Often, first-years prepare themselves for their first-ever university classes by telling themselves: “This year, I’m going to study hard and study well, and get some killer marks.” It’s an exciting prospect, a “new start” in a world beyond high school, and it’s imperative to be on top of your personal game. This is especially apparent these days, where technology has made both information and competition international.

But that might be why you should ditch your laptop—at least, for taking notes.

Wouldn’t a quick typing speed be better than the tedious task of writing in a notebook? Not quite. In a 2014 study—which, at this point, has become common knowledge among educators—Princeton’s Pam A. Mueller and UCLA’s Daniel M. Oppenheimer investigated whether or not students who typed up notes on laptops retained as much information as students who wrote everything down. In each and every case, the students who wrote down their notes understood core concepts better and were able to apply what they learned in superior ways. This wasn’t just limited to a few core subjects, Mueller and Oppenheimer assessed UCLA and Princeton students on content ranging from algorithms to zoology.

When you’re frantically typing up notes on your laptop, what exactly is happening compared to when you are writing things down by hand? It’s true that most of us find typing easier and quicker than writing, but as a result, there’s a greater tendency to directly write down whatever the lecturer is saying rather than pick and choose the important information. When your lecturer is going at a certain pace, adjusting your typing speed to match the lecturer’s speed makes it easier to just copy things verbatim. In contrast, it’s the slower speed of longhand that is the key to a higher retention rate. You certainly may not always be able to keep up with the lecturer, but your brain is able to better weigh what information is important, digest content more deeply, and perform the sort of “mental weightlifting” necessary to help internalize core concepts. Re-framing content in your own words is an important part of learning.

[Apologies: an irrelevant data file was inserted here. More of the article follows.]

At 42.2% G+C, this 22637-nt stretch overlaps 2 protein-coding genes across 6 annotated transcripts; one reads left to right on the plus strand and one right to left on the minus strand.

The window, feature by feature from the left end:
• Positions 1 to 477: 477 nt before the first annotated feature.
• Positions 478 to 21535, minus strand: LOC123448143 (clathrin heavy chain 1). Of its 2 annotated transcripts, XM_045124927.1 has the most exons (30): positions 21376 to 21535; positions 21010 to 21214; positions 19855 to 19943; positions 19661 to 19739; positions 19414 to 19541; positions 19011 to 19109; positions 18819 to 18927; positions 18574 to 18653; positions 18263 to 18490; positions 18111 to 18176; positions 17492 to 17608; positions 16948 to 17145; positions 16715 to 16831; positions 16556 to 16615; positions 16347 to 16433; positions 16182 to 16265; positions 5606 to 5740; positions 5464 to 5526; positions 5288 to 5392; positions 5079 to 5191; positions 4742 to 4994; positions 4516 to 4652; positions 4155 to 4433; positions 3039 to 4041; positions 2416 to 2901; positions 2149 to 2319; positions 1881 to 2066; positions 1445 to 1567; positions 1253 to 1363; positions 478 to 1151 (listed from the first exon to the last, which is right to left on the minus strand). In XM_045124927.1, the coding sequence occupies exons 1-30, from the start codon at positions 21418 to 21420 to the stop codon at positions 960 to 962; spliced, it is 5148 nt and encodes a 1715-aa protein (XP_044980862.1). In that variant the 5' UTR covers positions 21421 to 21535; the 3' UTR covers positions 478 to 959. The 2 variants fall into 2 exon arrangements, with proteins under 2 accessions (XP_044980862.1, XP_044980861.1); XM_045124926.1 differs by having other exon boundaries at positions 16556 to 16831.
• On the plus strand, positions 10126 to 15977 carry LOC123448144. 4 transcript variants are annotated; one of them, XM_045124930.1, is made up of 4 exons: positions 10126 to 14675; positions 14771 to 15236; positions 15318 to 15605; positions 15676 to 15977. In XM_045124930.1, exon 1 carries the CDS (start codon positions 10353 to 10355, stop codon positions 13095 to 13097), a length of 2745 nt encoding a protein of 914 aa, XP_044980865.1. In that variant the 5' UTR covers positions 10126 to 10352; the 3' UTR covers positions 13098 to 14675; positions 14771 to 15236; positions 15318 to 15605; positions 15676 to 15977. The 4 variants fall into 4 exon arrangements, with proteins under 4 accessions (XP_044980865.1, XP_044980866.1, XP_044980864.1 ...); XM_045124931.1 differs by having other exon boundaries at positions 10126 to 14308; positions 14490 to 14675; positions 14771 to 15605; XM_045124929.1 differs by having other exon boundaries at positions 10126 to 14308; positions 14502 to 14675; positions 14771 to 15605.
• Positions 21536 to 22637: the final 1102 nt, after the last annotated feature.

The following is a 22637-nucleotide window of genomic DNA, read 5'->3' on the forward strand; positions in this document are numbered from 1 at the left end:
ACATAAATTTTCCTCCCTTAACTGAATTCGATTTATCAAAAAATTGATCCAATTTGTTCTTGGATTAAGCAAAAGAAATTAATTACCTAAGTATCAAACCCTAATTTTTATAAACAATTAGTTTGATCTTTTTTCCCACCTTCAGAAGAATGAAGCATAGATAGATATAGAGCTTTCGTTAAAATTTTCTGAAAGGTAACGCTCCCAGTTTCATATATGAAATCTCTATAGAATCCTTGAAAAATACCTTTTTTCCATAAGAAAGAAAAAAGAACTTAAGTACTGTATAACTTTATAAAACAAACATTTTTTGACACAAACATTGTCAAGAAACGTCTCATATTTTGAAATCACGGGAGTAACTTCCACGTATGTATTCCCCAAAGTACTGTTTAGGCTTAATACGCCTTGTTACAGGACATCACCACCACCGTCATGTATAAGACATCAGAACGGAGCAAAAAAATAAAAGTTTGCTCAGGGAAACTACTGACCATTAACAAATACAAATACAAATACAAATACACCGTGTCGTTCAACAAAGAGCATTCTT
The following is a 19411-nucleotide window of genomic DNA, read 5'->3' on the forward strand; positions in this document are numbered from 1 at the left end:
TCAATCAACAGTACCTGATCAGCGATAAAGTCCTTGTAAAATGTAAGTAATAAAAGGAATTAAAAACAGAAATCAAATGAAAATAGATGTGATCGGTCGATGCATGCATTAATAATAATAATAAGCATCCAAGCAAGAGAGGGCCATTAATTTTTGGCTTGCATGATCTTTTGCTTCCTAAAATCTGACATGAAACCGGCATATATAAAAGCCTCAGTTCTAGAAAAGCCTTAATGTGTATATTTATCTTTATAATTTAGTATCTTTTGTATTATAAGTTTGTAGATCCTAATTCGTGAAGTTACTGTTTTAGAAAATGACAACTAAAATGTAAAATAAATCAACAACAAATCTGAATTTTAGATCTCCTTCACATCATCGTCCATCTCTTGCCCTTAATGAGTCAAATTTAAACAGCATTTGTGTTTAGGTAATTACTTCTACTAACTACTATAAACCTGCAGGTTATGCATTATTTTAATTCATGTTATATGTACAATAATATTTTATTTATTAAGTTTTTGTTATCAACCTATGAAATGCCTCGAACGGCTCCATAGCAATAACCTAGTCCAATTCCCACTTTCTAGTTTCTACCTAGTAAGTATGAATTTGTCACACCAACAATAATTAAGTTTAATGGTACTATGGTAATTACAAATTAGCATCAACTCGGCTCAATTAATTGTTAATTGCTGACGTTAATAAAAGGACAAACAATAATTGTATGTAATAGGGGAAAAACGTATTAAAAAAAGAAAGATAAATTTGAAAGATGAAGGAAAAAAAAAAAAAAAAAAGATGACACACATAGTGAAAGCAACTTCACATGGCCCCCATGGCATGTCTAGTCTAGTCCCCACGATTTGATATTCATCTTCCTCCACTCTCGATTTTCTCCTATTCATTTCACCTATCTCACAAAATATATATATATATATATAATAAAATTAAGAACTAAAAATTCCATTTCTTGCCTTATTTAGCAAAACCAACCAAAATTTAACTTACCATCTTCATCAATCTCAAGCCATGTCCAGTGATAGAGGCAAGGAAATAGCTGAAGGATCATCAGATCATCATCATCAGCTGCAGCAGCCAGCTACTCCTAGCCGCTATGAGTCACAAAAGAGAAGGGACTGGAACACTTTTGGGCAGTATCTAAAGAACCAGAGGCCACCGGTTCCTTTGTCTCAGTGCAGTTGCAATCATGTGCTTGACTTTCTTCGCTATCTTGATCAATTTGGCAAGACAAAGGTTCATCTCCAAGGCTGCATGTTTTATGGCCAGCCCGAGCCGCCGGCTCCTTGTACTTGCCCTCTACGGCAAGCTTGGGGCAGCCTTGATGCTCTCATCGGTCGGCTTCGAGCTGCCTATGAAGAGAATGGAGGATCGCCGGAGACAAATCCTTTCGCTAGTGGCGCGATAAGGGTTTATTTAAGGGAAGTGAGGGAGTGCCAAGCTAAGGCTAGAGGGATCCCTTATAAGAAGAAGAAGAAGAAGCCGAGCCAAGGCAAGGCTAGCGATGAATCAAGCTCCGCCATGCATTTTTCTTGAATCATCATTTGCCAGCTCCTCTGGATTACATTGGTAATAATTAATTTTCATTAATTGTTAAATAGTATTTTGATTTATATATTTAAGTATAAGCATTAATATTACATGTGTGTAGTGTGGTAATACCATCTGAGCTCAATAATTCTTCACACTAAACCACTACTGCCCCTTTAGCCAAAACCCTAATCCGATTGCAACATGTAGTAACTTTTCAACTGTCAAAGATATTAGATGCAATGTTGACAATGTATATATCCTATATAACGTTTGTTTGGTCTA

What about long-term retention, or just telling the students to be mindful of typing things up in their own words? Pam and Mueller investigated both situations, and the written word still beat the typed word when looking at information retention. Discussing the possible causes of this, Pam and Mueller postulated that the act of typing and the act of writing used different cognitive skill-sets. The intimate act of putting pen to paper and transcribing an idea helps solidify it in your brain in a better way than distantly pressing keys and watching letters appear on a screen.

This doesn’t mean that laptops are absolutely useless for learning. Laptops and other smart devices are portals into a universe of unprecedented information. They are fantastic tools when incorporated into active learning—like lecture games and real-time multiple-choice quizzes. Furthermore, learning strategies are different from person to person. A laptop might work for you better, and that’s fine. At the very least, if you might one day decide to try out a nice notebook for your first lecture, there will be less of an inclination to type things up while posting memes on Facebook at the same time.


Source: Mueller PA, Oppenheimer DM. The pen is mightier than the keyboard advantages of longhand over laptop note taking. Psychological science. 2014 Apr 23:0956797614524581.